Given the presidents policy on Afghanistan, there can be no doubt we will having a significant number of soldiers in the field for the next few years. One of the ways we have always protected our fighting men and women in times of war has been our insistence of the fair treatment of prisoners we have captured. While this is not always a guarantee of proper treatment, the example of the United States has surely prevented some mistreatment.
Now that it is common knowledge we have, in at least some cases, abandoned this policy, there is a far greater chance any of our soldiers captured in fighting with the Taliban or Al Qaeda will be tortured under a tit-for-tat thinking.
You can take action to prevent this. By showing the world we are serious about our intolerance of torture for any reason you would go far to repairing the damage to our moral authority on world wide on this issue. You have it within your power to start a serious and open investigation into the involvement of the Department of Justice in shaping and empowering the torture of prisoners. As a citizen who believes his nation is better than this, I am asking you to being the process immediately.
Representative Conyers, this is the right thing to do. Just as it was the right thing to employ Rosa Parks in your Detroit office all those years, out of respect for her actions in the Civil Rights fight, this is the right thing to do now. You are nearing the end of your distinguished career in the Congress; please don?t let the final chapter be about what you failed to do.
Senate Judiciary Chair, Patrick Leahy
House Armed Services Chair, Ike Skelton
Senate Armed Services Chair, Carl Levin
Attorney General Eric Holder
There is the letter, now for some links:
Rep John Conyers - Judiciary Committee Chair
Rep. Ike Skelton
Use zip code 65109-2429 to get past Chairman Skelton?s filter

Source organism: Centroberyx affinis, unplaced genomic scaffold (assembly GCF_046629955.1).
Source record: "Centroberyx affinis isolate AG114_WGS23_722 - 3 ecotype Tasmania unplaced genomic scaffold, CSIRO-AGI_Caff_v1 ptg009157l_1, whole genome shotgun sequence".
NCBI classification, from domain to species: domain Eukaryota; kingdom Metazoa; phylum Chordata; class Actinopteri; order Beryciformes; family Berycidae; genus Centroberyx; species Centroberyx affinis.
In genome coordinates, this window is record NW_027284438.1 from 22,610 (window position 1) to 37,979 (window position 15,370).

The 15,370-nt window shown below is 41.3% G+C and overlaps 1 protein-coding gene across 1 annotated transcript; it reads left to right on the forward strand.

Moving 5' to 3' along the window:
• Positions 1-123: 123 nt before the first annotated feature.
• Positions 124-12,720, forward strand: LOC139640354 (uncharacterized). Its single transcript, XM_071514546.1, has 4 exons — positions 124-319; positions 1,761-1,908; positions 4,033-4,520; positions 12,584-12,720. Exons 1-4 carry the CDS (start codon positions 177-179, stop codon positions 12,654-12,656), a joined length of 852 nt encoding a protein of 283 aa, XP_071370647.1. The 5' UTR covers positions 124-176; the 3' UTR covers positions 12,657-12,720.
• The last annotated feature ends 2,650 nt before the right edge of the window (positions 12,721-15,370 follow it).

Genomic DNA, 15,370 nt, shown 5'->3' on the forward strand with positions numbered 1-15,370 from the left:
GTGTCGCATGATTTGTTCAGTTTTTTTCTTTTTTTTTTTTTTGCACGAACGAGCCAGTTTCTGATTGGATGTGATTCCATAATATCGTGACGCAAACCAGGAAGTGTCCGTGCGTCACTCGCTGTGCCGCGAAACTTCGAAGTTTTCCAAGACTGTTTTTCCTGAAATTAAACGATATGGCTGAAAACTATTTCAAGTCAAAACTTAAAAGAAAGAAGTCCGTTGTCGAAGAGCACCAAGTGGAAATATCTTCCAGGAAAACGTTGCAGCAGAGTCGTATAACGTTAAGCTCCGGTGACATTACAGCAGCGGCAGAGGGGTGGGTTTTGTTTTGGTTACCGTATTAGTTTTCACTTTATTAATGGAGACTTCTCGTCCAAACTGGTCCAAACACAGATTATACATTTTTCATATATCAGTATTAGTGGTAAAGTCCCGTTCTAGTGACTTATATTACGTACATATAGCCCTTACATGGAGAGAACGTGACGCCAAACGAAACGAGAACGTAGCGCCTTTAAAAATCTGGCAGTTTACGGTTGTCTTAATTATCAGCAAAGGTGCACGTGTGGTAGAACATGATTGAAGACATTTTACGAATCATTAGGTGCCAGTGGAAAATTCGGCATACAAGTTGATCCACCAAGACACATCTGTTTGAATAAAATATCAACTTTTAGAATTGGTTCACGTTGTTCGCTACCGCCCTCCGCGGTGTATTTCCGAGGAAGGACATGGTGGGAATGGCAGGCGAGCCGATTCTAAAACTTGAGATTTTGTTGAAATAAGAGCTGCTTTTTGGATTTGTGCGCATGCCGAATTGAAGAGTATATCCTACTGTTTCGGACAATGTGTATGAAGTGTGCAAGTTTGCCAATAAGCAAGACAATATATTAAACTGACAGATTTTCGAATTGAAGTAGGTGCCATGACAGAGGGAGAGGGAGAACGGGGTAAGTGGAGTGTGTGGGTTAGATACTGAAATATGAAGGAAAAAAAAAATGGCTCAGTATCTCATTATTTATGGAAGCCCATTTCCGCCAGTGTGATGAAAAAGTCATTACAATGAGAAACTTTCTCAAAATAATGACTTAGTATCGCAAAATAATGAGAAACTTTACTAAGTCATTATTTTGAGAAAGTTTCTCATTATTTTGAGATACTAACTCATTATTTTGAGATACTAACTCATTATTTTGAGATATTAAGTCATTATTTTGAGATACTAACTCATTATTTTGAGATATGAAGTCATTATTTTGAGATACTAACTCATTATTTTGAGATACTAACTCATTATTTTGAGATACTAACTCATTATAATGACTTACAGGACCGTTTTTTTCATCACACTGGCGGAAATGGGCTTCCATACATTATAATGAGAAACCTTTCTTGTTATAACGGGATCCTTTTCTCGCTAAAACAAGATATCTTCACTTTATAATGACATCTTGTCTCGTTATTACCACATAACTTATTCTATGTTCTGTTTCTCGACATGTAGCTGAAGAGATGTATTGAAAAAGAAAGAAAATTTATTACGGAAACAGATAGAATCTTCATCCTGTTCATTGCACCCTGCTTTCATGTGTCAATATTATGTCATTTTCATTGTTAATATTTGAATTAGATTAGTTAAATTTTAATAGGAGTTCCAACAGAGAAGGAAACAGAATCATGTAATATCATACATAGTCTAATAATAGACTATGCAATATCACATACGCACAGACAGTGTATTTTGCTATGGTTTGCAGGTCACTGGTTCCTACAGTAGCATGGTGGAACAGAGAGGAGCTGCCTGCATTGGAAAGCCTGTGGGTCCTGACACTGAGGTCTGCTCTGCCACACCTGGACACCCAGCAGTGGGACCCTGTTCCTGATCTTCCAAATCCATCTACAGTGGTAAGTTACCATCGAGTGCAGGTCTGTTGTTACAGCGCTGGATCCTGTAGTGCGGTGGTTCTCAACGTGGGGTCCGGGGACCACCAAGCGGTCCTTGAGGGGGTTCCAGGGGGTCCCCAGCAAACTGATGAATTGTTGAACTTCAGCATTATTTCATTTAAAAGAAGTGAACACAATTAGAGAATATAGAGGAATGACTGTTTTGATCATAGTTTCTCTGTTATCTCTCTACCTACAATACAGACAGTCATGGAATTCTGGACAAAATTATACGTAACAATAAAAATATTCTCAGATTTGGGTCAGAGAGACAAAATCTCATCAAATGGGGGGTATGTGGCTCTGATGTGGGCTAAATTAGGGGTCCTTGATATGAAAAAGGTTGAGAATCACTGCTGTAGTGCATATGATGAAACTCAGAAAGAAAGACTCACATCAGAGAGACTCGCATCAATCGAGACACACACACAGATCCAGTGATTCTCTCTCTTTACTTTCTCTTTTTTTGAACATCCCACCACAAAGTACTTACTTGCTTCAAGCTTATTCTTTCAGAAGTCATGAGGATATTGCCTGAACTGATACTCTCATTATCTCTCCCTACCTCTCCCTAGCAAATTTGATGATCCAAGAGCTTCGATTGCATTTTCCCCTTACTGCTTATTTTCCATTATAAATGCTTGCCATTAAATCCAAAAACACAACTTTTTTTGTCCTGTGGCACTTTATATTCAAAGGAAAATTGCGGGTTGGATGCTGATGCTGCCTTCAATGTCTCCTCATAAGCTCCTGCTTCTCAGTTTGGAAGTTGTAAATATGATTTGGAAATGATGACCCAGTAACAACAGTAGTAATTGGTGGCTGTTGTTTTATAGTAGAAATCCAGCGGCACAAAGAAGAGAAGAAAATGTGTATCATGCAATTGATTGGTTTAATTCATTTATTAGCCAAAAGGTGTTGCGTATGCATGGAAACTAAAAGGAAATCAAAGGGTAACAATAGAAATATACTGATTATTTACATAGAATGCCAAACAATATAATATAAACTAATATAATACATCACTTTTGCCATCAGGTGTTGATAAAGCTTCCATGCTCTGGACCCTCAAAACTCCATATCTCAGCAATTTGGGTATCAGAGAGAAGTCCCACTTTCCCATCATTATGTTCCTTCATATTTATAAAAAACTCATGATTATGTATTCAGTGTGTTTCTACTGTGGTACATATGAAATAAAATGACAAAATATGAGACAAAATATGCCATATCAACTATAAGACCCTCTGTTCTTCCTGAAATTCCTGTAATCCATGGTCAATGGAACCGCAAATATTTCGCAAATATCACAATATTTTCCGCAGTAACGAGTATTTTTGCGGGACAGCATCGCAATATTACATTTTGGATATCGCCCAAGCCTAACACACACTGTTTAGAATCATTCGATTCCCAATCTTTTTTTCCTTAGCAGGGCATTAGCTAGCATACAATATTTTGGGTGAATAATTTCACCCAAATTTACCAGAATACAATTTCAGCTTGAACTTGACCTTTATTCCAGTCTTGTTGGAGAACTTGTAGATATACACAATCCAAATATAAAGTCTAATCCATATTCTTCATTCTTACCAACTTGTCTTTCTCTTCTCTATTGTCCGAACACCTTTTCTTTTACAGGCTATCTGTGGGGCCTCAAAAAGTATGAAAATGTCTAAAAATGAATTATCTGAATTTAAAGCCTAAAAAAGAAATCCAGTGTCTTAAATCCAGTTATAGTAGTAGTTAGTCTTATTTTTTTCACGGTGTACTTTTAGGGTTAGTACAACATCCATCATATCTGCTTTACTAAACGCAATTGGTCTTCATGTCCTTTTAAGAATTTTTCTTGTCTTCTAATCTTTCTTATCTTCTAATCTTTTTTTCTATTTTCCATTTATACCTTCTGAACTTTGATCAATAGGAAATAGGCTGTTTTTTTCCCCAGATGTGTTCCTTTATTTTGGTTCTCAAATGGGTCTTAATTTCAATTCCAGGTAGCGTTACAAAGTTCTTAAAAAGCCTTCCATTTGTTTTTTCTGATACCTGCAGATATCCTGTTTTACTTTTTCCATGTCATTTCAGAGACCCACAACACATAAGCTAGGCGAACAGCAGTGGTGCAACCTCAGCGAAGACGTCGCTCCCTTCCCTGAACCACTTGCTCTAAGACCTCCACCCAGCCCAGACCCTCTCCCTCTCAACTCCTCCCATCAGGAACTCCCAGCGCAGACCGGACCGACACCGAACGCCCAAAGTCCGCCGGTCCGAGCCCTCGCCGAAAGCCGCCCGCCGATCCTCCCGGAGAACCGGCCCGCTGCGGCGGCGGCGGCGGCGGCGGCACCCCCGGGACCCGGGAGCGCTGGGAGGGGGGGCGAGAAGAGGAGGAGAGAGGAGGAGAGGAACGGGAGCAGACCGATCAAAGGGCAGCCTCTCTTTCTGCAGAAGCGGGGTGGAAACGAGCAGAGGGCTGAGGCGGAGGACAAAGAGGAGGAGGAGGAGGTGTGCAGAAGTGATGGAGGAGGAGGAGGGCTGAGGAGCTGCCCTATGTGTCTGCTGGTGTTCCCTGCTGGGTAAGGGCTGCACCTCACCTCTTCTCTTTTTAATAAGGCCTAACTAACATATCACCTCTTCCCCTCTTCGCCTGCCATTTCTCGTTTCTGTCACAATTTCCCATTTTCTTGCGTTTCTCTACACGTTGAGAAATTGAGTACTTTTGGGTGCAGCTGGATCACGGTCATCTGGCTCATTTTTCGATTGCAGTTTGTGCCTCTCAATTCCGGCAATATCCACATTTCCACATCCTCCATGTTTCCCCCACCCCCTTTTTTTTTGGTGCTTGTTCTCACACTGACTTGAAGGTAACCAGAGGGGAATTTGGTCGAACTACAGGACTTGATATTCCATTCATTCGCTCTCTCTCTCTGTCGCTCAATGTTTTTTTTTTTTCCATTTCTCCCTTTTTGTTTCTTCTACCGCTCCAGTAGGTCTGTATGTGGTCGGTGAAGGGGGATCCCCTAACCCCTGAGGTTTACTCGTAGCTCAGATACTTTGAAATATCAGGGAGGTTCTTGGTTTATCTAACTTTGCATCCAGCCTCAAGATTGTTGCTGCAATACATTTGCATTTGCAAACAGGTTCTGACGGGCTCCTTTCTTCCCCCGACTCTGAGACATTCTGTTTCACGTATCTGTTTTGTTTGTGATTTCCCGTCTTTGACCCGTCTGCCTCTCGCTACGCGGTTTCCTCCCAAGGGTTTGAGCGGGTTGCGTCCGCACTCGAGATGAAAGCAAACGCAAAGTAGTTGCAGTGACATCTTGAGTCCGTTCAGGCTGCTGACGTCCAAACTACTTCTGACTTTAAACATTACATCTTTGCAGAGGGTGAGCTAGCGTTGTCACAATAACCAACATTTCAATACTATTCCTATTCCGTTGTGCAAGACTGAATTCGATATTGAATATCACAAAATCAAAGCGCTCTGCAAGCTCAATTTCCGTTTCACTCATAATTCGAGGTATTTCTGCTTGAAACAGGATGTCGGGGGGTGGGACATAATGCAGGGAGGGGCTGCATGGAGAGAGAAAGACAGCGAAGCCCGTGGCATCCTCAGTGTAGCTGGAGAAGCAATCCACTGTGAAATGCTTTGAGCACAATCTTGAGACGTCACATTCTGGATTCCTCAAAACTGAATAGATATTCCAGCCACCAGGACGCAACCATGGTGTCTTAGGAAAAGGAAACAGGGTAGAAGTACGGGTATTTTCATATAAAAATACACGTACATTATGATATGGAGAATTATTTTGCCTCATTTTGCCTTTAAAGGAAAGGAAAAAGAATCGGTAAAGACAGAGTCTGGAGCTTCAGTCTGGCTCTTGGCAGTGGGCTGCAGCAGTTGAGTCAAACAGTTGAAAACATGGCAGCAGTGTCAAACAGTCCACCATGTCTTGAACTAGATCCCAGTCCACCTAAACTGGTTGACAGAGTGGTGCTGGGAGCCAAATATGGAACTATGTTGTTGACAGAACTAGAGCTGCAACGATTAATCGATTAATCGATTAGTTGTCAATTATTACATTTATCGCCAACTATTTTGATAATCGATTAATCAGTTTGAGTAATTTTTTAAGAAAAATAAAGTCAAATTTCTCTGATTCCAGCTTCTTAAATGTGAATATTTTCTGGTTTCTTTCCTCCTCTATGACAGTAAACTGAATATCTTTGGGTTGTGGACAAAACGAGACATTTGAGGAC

Sen. Carl Levin
Department of Justice, attention AG Holder - AskDOJ@usdoj.gov
Now it is all up to you. If you are pissed off about torture, then act. If you are sickened that your nation won?t follow its law, then act. If you want to be sure you will not be tortured, then act. If you care in any way shape or form about the Rule of Law, the United States of America or basic human decency, then you must act! The Dog has made it as easy as he possibly can, please, act today for accountability for torture.
They’re not that bad, say a pair of new studies—paid for by a Canadian region heavily invested in oil sands.
It was one year ago that the environmental scientist showed up at Fred Slowman’s door, deep in the heart of Navajo country, and warned that it was unsafe for him to stay there.
The Slowman home, the same one-level cinderblock structure his family had lived in for nearly a half-century, was contaminated with potentially dangerous levels of uranium from the days of the cold war, when hundreds of uranium mines dotted the vast tribal land known as the Navajo Nation. The scientist advised Mr. Slowman, his wife and their two sons to move out until their home could be rebuilt.
"I was angry," Mr. Slowman said. "I guess it was here all this time, and we never knew."
Washington hopes Iran will respond to overtures on its nuclear drive by September, Defence Secretary Robert Gates said on Monday amid a US push to jumpstart stalled Middle East peacemaking.
The Department of Homeland Security relied on a rushed, flawed study to justify its decision to locate a $700 million research facility for highly infectious pathogens in a tornado-prone section of Kansas, according to a government report.
The department's analysis was not "scientifically defensible" in concluding that it could safely handle dangerous animal diseases in Kansas -- or any other location on the U.S. mainland, according to a Government Accountability Office draft report obtained by The Washington Post. The GAO said DHS greatly underestimated the chance of accidental release and major contamination from such research, which has been conducted only on a remote island off the United States.
It looks like Alaska Gov. Sarah Palin may have one less fan.
On the same day that Palin is set to transfer power to her lieutenant governor, Republican strategist Alex Castellanos said her prospects for national office looked grim.
On the national political stage, Castellanos, who worked as a political consultant for Mitt Romney's 2008 presidential bid, likened Palin to former Arkansas Gov. Mike Huckabee.
-- Steve Singiser
Max and Wanda have great health insurance that we pay for but he opposes health insurance for us
An invitation to a "barbecue & hoedown" at the Sieben Ranch north of Helena from Max Baucus reminded me I need to call Baucus today. He wouldn't come to the phone, of course, but when I asked his assistant if he'd be willing, like Oregon Senators Ron Wyden and Jeff Merkley, to give up his summer recess to stay in Washington to address the health care crisis, she said that even if there's a recess Baucus would still be working on the issue.